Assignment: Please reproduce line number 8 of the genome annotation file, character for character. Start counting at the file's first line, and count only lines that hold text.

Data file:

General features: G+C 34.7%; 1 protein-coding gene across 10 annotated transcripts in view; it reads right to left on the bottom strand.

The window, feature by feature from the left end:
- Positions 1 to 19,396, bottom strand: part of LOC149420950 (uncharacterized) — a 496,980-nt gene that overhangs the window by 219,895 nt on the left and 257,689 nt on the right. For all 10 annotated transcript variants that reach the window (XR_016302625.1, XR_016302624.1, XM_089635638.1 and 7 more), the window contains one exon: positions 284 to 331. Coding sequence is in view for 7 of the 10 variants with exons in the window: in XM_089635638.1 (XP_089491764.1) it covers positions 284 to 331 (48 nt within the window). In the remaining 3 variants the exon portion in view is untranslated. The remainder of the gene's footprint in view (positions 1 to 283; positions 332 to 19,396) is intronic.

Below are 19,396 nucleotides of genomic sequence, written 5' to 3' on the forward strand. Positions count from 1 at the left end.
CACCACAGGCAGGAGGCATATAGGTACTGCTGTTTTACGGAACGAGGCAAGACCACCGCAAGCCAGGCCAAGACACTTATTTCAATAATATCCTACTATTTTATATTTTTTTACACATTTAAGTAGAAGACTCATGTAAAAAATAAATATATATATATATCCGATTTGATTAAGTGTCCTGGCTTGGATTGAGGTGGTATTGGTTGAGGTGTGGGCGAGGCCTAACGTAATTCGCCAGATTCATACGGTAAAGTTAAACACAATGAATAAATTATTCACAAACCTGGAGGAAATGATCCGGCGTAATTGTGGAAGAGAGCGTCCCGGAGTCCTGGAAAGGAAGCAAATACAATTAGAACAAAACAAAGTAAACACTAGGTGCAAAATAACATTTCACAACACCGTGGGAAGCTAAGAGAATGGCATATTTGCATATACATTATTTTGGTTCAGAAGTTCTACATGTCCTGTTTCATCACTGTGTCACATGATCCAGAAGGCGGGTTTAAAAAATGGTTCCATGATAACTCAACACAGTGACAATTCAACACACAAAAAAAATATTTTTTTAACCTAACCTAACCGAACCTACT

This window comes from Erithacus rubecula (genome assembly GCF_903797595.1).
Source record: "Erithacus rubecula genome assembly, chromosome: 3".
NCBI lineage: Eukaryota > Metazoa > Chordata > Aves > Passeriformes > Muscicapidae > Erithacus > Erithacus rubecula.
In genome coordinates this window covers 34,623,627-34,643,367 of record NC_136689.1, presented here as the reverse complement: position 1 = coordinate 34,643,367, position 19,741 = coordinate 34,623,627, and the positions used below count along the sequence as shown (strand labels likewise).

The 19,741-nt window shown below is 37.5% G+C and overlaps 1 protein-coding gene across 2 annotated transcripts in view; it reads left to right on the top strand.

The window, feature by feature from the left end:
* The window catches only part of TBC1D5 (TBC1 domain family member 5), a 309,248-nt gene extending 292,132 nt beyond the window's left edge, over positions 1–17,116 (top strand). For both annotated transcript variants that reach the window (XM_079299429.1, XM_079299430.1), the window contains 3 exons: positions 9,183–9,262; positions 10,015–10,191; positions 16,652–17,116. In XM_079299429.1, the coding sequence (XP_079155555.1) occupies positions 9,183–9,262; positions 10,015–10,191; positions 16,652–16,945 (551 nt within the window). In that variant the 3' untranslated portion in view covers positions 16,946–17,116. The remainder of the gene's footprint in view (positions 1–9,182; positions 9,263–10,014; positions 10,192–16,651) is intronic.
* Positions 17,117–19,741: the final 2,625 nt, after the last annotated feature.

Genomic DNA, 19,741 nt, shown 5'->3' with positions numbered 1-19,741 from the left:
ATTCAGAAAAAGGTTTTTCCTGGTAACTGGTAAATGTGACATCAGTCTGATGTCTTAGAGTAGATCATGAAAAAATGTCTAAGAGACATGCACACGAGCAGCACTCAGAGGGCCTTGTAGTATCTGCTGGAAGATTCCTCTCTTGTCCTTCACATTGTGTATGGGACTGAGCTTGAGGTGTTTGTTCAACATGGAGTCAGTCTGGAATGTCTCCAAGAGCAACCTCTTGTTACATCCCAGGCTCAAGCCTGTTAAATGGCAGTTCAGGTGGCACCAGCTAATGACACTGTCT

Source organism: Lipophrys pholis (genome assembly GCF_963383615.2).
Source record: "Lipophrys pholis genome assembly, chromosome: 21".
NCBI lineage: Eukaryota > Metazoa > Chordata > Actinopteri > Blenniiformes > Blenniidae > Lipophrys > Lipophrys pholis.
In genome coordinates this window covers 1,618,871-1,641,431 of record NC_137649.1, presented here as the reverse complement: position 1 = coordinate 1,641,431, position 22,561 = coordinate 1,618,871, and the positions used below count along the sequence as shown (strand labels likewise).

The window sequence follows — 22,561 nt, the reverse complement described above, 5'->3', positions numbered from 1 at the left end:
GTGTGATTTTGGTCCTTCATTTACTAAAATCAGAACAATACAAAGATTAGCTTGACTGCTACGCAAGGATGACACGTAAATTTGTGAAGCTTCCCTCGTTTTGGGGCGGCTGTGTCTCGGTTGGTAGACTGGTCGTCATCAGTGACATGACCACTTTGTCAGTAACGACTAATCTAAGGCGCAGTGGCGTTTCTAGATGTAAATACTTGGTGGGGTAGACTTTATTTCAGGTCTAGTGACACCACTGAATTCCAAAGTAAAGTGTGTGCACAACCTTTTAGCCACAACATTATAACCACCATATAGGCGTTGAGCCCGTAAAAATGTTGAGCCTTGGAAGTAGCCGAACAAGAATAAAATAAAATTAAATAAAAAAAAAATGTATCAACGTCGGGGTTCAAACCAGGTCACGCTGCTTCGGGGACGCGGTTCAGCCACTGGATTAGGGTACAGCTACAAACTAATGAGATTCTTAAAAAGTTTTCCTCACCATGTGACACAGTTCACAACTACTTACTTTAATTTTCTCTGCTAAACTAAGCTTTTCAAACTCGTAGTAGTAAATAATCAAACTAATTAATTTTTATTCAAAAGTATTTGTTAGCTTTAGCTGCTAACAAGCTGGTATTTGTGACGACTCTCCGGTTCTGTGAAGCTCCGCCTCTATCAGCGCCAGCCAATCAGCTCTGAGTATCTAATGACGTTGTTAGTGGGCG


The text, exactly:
NCBI lineage: Eukaryota > Metazoa > Chordata > Aves > Passeriformes > Muscicapidae > Erithacus > Erithacus rubecula.